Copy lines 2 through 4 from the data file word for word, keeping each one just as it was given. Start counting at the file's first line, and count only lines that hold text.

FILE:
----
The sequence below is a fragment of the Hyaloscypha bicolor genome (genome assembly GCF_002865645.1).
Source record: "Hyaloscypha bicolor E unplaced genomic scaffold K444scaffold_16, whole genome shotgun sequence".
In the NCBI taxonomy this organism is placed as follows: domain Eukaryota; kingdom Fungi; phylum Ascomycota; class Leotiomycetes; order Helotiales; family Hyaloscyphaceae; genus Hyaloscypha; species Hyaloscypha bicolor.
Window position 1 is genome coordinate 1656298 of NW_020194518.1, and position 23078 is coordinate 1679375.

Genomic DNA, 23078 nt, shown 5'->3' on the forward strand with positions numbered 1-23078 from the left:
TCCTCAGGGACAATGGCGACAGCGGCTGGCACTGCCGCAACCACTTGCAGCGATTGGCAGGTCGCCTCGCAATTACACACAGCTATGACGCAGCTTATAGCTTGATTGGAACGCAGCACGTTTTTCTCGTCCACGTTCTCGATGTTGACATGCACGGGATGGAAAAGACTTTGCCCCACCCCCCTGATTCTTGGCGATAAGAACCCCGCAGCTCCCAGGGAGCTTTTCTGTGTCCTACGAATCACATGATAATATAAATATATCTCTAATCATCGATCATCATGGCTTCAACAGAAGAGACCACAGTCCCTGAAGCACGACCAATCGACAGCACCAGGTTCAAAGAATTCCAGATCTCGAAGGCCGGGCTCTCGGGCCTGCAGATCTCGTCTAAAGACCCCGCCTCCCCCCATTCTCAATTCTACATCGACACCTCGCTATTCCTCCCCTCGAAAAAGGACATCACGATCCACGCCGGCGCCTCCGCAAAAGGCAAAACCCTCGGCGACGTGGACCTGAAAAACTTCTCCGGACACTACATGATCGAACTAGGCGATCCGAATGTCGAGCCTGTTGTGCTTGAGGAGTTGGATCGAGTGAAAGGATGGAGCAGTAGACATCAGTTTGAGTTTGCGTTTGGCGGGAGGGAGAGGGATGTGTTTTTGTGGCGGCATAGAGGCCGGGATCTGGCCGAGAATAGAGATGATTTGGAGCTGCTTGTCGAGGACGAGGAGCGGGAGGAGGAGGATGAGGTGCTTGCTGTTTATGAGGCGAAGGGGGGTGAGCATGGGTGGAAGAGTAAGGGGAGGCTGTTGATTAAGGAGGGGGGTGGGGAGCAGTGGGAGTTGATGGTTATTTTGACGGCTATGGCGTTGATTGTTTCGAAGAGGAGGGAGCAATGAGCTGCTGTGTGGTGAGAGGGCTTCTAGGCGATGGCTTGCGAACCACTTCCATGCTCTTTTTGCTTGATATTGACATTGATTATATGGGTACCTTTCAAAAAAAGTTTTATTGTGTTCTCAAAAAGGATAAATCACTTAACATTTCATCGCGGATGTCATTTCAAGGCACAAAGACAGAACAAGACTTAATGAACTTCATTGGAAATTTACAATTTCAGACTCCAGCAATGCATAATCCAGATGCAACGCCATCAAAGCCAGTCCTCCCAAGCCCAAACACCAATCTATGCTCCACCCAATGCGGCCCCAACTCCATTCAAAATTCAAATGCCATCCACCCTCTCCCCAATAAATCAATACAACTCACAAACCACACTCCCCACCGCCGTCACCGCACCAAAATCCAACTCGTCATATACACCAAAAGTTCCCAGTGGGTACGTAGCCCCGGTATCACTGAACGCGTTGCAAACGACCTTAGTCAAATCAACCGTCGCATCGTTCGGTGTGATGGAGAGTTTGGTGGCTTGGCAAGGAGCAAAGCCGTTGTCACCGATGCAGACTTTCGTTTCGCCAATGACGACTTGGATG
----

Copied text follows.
Source record: "Hyaloscypha bicolor E unplaced genomic scaffold K444scaffold_16, whole genome shotgun sequence".
In the NCBI taxonomy this organism is placed as follows: domain Eukaryota; kingdom Fungi; phylum Ascomycota; class Leotiomycetes; order Helotiales; family Hyaloscyphaceae; genus Hyaloscypha; species Hyaloscypha bicolor.
Window position 1 is genome coordinate 1656298 of NW_020194518.1, and position 23078 is coordinate 1679375.